Anyone for Tea?
This low-tech dye adds subtle age and won't blotch.
You may have heard of food-safe finishes, but how many finishes are safe as food? My guess is not many. There is one such product lurking in the kitchen. The humble teabag not only revives me after a long day in the shop, but it also serves as an inexpensive, easily available, and environmentally friendly dye.
Tea imparts an attractive warm, golden color that can be built up with additional coats with no loss of clarity. I’ve found that white oak, maple (both regular and tiger), and pine all benefit from this dye. It is particularly useful on pine, a wood prone to blotching, since the weak consistency and finer color particles of the tea stain tend not to collect in the blotch-prone areas.
Brew it, brush it, seal it in
The color and density produced by different brands of tea varies significantly, so do a little experimenting on sample boards first. I have tried different brands and blends (as dyes and drinks), including Lipton, Royal World Indian green tea, Tetley’s British Blend, and PG Tips. While green tea produces too weak a dye, my favorite brew is to combine 12 oz. of hot water and six PG Tips tea bags in a plastic container and allow it to sit overnight.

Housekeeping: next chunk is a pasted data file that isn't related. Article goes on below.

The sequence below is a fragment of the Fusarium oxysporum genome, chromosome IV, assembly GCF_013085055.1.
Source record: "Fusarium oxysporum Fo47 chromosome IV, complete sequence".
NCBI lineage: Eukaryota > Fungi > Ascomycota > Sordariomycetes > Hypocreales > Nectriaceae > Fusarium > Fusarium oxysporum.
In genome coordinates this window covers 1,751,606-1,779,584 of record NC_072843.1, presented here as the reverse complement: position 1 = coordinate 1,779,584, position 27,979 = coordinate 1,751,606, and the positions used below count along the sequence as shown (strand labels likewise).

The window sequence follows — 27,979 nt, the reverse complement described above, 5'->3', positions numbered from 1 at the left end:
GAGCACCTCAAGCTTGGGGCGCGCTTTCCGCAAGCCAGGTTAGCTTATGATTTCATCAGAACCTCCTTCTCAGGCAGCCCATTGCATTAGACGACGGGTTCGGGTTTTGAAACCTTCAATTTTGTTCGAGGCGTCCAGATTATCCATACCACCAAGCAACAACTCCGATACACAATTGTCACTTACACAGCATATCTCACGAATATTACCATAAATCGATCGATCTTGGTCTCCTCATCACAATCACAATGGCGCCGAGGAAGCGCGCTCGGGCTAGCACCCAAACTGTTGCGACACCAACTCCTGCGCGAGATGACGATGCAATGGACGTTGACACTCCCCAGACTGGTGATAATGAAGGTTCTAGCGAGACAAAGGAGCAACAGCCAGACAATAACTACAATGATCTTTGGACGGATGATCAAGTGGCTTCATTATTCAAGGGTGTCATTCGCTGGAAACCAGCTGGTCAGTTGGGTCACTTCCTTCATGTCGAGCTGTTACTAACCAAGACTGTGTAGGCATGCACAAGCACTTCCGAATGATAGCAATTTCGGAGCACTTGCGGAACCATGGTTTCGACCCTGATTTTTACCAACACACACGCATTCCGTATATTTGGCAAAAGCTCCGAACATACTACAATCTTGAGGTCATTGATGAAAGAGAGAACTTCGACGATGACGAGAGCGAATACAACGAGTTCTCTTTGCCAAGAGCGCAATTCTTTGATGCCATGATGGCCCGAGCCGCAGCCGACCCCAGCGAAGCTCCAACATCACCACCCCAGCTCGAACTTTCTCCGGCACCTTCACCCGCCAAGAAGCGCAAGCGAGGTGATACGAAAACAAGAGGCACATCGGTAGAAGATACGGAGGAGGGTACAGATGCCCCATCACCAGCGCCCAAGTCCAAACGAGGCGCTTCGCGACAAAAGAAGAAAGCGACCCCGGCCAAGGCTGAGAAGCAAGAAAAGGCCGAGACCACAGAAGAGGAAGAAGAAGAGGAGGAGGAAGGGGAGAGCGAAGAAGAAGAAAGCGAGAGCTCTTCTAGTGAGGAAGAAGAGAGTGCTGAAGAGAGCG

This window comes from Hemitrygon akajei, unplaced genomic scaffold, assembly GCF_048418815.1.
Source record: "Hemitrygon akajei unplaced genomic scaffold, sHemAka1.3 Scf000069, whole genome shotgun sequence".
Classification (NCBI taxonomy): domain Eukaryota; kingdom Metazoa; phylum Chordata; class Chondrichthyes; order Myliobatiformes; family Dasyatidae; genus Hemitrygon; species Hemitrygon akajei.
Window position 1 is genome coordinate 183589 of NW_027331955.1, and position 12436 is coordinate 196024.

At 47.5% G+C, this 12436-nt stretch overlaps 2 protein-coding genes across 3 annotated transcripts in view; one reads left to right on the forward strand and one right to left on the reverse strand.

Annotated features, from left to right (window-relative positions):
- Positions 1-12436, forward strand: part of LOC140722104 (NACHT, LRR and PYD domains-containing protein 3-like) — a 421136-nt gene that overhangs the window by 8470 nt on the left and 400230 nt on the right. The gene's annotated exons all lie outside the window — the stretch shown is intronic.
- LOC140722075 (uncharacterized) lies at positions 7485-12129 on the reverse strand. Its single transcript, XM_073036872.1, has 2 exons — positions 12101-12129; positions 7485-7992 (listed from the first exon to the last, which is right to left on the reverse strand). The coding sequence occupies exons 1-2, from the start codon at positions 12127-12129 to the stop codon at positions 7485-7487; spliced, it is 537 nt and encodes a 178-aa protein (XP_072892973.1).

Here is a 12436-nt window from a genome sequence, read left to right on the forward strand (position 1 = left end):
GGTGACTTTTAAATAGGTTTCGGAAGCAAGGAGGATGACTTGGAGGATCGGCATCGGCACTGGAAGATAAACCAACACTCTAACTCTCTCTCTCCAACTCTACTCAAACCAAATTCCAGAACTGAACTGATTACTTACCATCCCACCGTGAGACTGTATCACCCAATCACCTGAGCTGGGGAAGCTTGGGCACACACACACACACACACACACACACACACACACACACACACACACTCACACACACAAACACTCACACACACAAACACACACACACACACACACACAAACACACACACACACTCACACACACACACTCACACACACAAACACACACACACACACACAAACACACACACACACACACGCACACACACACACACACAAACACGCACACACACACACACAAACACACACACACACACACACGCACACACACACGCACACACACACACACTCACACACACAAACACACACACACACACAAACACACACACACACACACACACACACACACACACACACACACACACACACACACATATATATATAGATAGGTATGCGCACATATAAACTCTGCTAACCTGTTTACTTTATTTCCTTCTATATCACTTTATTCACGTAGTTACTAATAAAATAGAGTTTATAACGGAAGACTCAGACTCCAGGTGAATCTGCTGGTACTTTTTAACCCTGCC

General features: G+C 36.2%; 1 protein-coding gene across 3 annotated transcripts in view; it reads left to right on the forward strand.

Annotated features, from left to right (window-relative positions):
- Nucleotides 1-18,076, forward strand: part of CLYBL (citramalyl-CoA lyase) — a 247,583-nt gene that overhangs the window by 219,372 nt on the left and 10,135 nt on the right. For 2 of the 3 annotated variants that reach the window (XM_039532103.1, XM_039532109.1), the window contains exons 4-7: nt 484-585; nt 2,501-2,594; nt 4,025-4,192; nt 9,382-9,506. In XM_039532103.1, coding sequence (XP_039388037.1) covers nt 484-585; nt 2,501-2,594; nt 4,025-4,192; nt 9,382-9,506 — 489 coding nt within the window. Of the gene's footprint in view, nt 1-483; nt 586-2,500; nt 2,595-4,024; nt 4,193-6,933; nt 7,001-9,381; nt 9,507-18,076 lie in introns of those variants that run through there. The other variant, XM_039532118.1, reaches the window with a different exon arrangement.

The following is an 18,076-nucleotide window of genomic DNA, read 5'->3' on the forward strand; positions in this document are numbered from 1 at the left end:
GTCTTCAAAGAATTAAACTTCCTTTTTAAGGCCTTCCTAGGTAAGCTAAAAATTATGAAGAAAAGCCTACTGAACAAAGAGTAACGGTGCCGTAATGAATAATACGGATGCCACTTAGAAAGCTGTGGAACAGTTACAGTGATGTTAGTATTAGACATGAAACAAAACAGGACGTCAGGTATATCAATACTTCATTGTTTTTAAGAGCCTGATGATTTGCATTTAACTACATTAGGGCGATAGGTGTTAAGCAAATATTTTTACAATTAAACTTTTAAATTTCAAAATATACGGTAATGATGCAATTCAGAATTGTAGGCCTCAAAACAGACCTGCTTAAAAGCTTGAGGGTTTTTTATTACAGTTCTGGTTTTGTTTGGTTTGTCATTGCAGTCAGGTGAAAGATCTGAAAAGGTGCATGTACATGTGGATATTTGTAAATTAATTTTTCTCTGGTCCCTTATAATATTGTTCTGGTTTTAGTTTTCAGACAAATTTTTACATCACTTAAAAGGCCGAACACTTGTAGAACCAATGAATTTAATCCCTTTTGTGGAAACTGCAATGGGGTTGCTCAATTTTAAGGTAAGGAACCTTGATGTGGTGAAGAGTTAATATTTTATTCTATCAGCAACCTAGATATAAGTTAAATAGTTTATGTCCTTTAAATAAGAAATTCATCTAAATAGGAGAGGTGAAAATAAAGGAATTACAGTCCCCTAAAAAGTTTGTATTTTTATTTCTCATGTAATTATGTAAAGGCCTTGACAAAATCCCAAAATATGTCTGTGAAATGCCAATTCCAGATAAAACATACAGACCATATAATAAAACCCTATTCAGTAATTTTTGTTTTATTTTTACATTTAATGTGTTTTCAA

Sand all the surfaces at P150-grit followed with P220-grit paper. To raise the grain before the application of the water-based dye, wet the surface with distilled water, allow two to four hours of drying time, and then resand with P220-grit paper to remove the whiskers.
Apply the tea using an artificial-bristle brush (the kind recommended for latex paint). Allow the stain to soak in for a few minutes, wipe off any excess with a cotton cloth, and then allow one to two hours of drying time. If a deeper color is required, repeat the application and when dry, lightly sand with P320-grit paper to dull any raised grain.
I like to seal in the dye before applying a topcoat, especially if it is water based, as this can reactivate the dye. Brush on two coats of a dewaxed blond shellac such as SealCoat. Allow the sealer to dry for at least four hours and then sand with P220-grit paper.
If you want the piece to have a subtly darker color, you can tint the clear coat. You can add dye concentrates such as TransTints to many finishes, but if you are using a water-based finish you can continue using tea. Add one part of the tea stain to five parts of finish and stir, but be sure to read the directions on the can, because some water-based finishes have limits as to how much they can be diluted. If you are happy with the color of the piece, simply apply two or three clear coats of your choice, such as more shellac, lacquer, or polyurethane in either solvent or water-based form. Then, if you want a low-luster look, rub the surface with 0000 steel wool and apply a thin coat of paste wax before buffing the surface with a soft cotton cloth.
After all that, you’ll have earned that cup of tea.